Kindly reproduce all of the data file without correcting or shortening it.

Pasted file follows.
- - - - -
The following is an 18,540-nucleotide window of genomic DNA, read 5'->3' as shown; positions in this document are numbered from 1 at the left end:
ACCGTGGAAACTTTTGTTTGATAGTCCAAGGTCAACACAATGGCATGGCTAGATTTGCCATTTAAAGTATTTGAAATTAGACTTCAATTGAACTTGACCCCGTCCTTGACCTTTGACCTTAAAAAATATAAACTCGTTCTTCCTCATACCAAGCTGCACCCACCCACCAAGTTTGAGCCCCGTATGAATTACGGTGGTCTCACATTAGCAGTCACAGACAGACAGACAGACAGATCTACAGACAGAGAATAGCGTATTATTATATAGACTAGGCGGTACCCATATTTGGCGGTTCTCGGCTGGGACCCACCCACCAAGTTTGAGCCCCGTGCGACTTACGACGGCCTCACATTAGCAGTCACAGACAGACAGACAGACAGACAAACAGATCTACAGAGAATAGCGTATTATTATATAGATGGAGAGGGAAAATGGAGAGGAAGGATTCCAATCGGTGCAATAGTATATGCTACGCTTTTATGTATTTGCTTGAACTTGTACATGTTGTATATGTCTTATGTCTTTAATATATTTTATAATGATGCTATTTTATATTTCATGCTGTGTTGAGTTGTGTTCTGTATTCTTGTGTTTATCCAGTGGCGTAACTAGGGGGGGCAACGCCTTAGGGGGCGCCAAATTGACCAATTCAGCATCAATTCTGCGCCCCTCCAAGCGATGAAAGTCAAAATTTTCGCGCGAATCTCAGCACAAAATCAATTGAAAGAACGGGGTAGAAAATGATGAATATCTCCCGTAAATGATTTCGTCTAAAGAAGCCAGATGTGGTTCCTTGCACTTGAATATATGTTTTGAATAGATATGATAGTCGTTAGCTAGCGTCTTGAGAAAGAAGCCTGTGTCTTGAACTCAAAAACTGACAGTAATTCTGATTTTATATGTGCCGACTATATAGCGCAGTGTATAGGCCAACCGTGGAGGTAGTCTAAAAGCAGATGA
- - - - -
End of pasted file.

The following is an 18,540-nucleotide window of genomic DNA, read 5'->3' as shown; positions in this document are numbered from 1 at the left end:
ACCGTGGAAACTTTTGTTTGATAGTCCAAGGTCAACACAATGGCATGGCTAGATTTGCCATTTAAAGTATTTGAAATTAGACTTCAATTGAACTTGACCCCGTCCTTGACCTTTGACCTTAAAAAATATAAACTCGTTCTTCCTCATACCAAGCTGCACCCACCCACCAAGTTTGAGCCCCGTATGAATTACGGTGGTCTCACATTAGCAGTCACAGACAGACAGACAGACAGATCTACAGACAGAGAATAGCGTATTATTATATAGACTAGGCGGTACCCATATTTGGCGGTTCTCGGCTGGGACCCACCCACCAAGTTTGAGCCCCGTGCGACTTACGACGGCCTCACATTAGCAGTCACAGACAGACAGACAGACAGACAAACAGATCTACAGAGAATAGCGTATTATTATATAGATGGAGAGGGAAAATGGAGAGGAAGGATTCCAATCGGTGCAATAGTATATGCTACGCTTTTATGTATTTGCTTGAACTTGTACATGTTGTATATGTCTTATGTCTTTAATATATTTTATAATGATGCTATTTTATATTTCATGCTGTGTTGAGTTGTGTTCTGTATTCTTGTGTTTATCCAGTGGCGTAACTAGGGGGGGCAACGCCTTAGGGGGCGCCAAATTGACCAATTCAGCATCAATTCTGCGCCCCTCCAAGCGATGAAAGTCAAAATTTTCGCGCGAATCTCAGCACAAAATCAATTGAAAGAACGGGGTAGAAAATGATGAATATCTCCCGTAAATGATTTCGTCTAAAGAAGCCAGATGTGGTTCCTTGCACTTGAATATATGTTTTGAATAGATATGATAGTCGTTAGCTAGCGTCTTGAGAAAGAAGCCTGTGTCTTGAACTCAAAAACTGACAGTAATTCTGATTTTATATGTGCCGACTATATAGCGCAGTGTATAGGCCAACCGTGGAGGTAGTCTAAAAGCAGATGA